Take 100% Responsibility for Your Life
Do you take 100% responsibility for your life? Do you live your life as a victor? Or as a victim?
I’ve been learning from Jack Canfield (of Chicken Soup for the Soul fame) since 2008. Following Jack’s teachings, I’ve enjoyed many successes in my life including starting a career as a writer and authoring or co-authoring more than 35 books that have helped tens of thousands of people get certified and get ahead in their careers. I credit much of my success to applying principles that he teaches in my life. He recently appeared on an Oprah Winfrey Super Soul Sunday show and I decided to go through his book “The Success Principles: How to Get from Where You Are to Where You Want to Be” again, covering one principle a week. When inspired, I’ll create a post for the principle such as this one.
Principle #1 is “take 100% responsibility for your life” and you can summarize it with two simple phrases:
- No blaming
- No complaining
When I take 100% responsibility, I realize that I am responsible for everything that occurs in my life. Those are tough words to adopt but they are very powerful.
In reality, the real source of all the problems in my life is me and once I truly believe that, I realize that all the solutions to my problems are within me too.
I know that some people insist they cannot take 100% responsibility for their life because there are always outside influences that they can’t control. However, we can all take 100% responsibility for our responses to the events in our lives. As the old saying goes “You may not be able to control what happens to you, but you can control your response.”
“Life is 10% what happens to you and 90% how you react to it.”
– Charles Swindoll
Blaming and Complaining
Have you ever been around someone that constantly blames others for their problems and complains about just about everything? They get passed over for a promotion and blame coworkers or their boss for sabotage. Give them a gift of a $100 bill and they’ll complain it’s wrinkled.
These people just aren’t fun to be around – unless you also like to blame and complain.
Alternatively, have you spent any time with people that have eliminated blaming and complaining in their lives. The same events happen in their lives, but their perspective makes the outcome completely different. If they get passed over for a promotion, they will try to understand why and what they can do differently. They look for the value in the experience. Give them a gift, and they will be genuinely grateful.
Have You Ever Failed a Test?
Have you ever failed a test?
I have. Years ago, I failed the Security+ exam the first time I took it.
It was a humbling experience. I didn’t fail because the material was beyond my grasp. I had been working in IT for several years, and regularly taught Microsoft MCSE certification courses around the country. Many of these courses included advanced security topics.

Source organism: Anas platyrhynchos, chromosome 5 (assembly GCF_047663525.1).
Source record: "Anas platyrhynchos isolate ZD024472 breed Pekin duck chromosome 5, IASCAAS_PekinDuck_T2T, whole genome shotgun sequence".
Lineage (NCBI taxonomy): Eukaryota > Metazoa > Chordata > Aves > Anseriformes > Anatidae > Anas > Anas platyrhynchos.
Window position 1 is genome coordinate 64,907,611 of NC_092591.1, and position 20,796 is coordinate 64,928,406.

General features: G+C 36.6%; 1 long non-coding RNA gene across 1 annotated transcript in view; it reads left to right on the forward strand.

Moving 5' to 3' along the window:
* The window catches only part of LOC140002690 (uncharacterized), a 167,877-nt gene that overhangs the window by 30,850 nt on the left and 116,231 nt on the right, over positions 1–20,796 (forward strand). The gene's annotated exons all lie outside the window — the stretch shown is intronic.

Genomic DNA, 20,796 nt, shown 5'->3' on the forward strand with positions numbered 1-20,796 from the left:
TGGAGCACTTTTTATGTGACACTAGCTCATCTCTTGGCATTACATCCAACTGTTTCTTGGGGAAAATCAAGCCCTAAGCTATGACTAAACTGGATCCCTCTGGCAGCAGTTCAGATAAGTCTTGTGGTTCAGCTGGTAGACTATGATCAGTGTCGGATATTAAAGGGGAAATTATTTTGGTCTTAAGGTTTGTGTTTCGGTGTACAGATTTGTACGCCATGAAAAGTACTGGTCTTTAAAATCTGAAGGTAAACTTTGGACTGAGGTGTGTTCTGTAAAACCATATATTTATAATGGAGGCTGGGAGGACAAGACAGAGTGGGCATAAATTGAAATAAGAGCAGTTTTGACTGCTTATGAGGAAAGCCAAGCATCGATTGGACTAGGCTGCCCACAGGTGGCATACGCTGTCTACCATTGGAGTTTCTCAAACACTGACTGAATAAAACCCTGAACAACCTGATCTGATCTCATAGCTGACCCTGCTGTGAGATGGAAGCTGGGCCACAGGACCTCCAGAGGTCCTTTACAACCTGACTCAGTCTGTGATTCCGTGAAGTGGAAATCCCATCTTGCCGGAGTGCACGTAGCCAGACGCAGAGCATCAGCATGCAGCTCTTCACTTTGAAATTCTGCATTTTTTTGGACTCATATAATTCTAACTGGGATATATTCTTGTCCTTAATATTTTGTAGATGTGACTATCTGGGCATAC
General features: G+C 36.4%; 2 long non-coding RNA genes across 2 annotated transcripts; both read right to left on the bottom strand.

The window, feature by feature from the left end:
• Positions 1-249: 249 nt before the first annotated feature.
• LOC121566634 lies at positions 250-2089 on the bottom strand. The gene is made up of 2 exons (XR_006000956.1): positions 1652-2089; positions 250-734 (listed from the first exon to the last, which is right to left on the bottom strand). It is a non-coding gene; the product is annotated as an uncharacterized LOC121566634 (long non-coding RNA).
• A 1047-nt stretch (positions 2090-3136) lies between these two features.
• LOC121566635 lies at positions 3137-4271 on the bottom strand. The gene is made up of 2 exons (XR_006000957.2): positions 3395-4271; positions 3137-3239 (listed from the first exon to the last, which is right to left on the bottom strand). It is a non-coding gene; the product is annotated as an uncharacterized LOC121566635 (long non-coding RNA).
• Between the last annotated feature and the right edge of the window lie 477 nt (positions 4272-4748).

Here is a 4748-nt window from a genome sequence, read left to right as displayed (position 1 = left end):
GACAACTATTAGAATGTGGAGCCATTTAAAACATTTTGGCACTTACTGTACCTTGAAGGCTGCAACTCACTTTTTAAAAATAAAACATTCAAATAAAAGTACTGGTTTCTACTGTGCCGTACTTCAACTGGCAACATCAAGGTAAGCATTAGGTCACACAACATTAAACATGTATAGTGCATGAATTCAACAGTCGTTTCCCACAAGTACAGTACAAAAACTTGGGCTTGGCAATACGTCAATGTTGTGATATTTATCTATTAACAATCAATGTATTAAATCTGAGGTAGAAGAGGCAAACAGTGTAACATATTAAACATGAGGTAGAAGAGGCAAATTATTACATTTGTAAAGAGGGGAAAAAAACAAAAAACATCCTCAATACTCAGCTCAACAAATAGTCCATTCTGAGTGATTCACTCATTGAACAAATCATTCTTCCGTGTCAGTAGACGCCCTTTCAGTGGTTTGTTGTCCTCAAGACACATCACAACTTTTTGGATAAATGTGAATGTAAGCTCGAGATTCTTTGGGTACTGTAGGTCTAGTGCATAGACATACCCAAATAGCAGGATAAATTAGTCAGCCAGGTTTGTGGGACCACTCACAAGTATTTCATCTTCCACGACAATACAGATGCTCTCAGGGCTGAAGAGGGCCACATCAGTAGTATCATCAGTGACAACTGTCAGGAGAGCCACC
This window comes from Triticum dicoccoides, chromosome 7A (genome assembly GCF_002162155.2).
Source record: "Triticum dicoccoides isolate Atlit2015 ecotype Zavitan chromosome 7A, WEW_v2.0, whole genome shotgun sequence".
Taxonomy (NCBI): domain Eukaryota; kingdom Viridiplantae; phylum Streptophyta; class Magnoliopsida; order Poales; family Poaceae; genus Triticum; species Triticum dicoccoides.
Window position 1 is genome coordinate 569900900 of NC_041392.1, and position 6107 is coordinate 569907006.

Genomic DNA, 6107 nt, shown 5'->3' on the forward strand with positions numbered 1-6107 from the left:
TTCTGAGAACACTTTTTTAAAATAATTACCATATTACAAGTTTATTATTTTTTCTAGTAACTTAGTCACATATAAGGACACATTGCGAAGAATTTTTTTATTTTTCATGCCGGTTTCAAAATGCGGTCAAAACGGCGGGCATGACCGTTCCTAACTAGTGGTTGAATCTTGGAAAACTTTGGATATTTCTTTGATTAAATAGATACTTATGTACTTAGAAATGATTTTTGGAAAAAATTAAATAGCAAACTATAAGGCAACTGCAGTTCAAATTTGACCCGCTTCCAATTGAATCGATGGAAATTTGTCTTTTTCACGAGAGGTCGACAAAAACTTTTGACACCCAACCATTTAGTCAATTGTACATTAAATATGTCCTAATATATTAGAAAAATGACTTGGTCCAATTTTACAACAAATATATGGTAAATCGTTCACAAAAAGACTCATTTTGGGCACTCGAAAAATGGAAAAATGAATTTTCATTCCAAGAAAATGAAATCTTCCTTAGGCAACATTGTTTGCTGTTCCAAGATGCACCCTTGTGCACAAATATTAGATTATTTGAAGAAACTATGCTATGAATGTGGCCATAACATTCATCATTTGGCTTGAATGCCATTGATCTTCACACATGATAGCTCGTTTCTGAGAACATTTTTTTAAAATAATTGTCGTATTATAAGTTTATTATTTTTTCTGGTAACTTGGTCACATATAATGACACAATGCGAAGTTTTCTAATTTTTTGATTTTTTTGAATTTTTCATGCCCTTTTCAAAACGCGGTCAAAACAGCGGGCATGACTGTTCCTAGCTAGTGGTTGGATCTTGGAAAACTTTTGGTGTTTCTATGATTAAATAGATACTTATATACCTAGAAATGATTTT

No, I failed it because I took the exam for granted. I believed people that told me the exam was easy. Of course, anything is easy when you know it and they knew the material so it was easy for them. Unfortunately, I didn’t know the material so it wasn’t easy for me.
After failing it, I could have blamed the people that said it was easy, or blamed CompTIA for creating a tricky test, or blamed the test center for having too much noise, or blamed an endless number of other people that weren’t at fault. Similarly, I could have complained just because I had to take the exam again.
Instead, I took 100% responsibility for failing the exam. I dug into the objectives trying to gain a better understanding of what the exam was testing. I looked for different study materials that had good reviews. I spent a significant amount of time and energy doing my best to master the topics.
Within about a month, I retook the exam and passed it.
The exam didn’t change. Instead, I changed my approach to the exam.
Victim or Victor?
While studying this principle this week, I was struck with the thought that many people choose to live their lives as victims or victors.
Victims do not take 100% responsibility for their lives. When something bad happens to them, they blame and complain.
Victors take 100% responsibility for their lives. When something bad happens to them, they look for what they can learn and seek to overcome the challenge in front of them.
I learned this principle many years ago, but I can’t claim to have kept it clear in my mind all the time. However, my intent is to live my life as a victor and squash all of the blaming and complaining thoughts as soon as they appear.
How about you?
Are you choosing to live your life as a victim or a victor?